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Previous work has indicated the potential of magnetically functionalized microbubbles to localize and enhance cavitation activity under focused ultrasound exposure in vitro. The aim of this study was to investigate magnetic targeting of microbubbles for promotion of cavitation in vivo. Fluorescently labelled magnetic microbubbles were administered intravenously in a murine xenograft model. Cavitation was induced using a 0.5-MHz focused ultrasound transducer at peak negative focal pressures of 1.2-2.0 MPa and monitored in real-time using B-mode imaging and passive acoustic mapping. Magnetic targeting was found to increase the amplitude of the cavitation signal by approximately 50% compared with untargeted bubbles. Post-exposure magnetic resonance imaging indicated deposition of magnetic nanoparticles in tumours. Magnetic targeting was similarly associated with increased fluorescence intensity in the tumours after the experiments. These results suggest that magnetic targeting could potentially be used to improve delivery of cavitation-mediated therapy and that passive acoustic mapping could be used for real-time monitoring of this process.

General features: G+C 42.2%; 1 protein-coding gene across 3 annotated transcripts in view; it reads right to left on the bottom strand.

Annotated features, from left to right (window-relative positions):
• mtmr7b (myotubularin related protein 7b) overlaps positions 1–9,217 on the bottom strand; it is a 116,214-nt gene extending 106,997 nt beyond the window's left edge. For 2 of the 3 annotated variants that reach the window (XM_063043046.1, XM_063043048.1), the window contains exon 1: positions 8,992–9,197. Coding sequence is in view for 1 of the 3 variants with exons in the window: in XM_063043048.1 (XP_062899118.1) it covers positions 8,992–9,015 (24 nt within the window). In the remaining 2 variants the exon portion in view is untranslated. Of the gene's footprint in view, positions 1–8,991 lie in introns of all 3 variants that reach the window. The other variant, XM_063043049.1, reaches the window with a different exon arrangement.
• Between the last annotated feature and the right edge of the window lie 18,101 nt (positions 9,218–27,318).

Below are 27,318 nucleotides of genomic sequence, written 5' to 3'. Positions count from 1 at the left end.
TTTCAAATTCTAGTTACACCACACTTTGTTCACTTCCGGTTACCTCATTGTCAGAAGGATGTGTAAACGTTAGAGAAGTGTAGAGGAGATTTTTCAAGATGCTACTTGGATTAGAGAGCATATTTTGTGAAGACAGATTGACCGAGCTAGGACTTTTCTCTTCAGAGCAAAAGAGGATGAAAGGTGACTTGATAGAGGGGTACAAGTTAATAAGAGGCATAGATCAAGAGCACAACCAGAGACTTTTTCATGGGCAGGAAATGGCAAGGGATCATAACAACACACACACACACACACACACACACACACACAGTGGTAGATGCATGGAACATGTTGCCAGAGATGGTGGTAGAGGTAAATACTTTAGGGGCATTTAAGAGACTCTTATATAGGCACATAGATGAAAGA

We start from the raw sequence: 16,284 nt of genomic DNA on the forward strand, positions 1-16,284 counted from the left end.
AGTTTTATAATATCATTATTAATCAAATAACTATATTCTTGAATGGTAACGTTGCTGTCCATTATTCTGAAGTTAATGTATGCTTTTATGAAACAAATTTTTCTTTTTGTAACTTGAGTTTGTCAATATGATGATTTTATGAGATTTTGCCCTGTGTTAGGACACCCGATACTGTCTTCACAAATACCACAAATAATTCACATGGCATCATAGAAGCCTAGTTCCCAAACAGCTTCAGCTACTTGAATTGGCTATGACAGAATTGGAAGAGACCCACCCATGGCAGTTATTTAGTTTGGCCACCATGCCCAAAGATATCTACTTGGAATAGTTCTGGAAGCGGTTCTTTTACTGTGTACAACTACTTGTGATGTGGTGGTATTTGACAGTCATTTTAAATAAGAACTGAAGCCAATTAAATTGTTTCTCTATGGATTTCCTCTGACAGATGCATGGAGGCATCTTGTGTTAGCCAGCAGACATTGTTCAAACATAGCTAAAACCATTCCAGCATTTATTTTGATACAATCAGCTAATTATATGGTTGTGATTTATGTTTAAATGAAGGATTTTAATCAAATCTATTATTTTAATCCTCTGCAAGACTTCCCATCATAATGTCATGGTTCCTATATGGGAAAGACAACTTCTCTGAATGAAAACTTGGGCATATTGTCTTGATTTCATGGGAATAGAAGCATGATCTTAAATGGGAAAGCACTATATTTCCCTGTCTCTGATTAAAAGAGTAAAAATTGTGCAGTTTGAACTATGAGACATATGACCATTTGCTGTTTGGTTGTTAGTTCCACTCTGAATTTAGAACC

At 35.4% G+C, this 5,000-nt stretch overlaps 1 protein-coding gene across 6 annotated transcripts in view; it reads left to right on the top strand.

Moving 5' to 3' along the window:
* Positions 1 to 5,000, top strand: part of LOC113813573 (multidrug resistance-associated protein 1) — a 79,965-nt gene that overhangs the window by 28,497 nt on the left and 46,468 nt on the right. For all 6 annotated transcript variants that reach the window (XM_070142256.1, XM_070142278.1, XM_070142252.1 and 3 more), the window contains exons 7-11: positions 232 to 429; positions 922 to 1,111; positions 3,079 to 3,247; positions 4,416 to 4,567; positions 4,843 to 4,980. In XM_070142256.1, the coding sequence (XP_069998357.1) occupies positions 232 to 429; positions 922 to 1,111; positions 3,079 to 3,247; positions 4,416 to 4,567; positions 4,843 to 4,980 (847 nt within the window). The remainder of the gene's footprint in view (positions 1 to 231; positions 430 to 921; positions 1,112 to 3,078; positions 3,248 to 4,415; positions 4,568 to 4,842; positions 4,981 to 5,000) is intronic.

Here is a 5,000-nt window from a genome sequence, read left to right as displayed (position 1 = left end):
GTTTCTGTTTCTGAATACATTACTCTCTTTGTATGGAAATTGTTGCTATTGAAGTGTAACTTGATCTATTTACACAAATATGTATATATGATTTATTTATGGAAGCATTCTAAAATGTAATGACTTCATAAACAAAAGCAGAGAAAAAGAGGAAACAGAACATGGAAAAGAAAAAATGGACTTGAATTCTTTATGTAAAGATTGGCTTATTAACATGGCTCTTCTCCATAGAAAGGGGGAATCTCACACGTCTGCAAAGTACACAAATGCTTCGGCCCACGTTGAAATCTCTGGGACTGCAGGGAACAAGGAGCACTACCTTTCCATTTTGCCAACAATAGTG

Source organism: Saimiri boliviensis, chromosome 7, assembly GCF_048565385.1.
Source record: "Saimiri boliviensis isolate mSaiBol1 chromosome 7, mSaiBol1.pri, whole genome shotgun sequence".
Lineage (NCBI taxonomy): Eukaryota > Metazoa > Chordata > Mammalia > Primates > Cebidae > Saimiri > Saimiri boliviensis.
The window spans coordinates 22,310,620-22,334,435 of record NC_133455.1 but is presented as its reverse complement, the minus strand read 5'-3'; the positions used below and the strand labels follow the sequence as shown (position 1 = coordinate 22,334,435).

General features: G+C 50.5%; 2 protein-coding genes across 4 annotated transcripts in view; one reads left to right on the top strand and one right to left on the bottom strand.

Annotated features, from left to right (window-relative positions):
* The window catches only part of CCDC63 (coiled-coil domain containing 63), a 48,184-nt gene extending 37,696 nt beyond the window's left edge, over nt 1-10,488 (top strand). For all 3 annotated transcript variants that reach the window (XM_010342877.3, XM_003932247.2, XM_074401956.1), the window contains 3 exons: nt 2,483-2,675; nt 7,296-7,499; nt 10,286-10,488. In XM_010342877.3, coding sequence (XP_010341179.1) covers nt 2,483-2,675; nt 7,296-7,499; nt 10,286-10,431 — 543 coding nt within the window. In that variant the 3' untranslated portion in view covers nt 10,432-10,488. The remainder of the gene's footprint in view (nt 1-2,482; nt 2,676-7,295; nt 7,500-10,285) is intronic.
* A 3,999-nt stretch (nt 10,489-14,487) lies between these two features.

Original publication

DOI

10.1016/j.ultrasmedbio.2016.08.002

Type

Journal article

Journal

Ultrasound in medicine & biology

Publication Date

12/2016

Volume

42

Pages

3022 - 3036

Addresses

Institute of Biomedical Engineering, Department of Engineering Science, University of Oxford, Oxford, UK.

Keywords

Animals, Mice, Inbred BALB C, Mice, Neoplasms, Disease Models, Animal, Sulfur Hexafluoride, Phospholipids, Contrast Media, Image Enhancement, Ultrasonic Therapy, Microbubbles, Acoustics, Fluorescence, Female, Magnetic Resonance Imaging, Interventional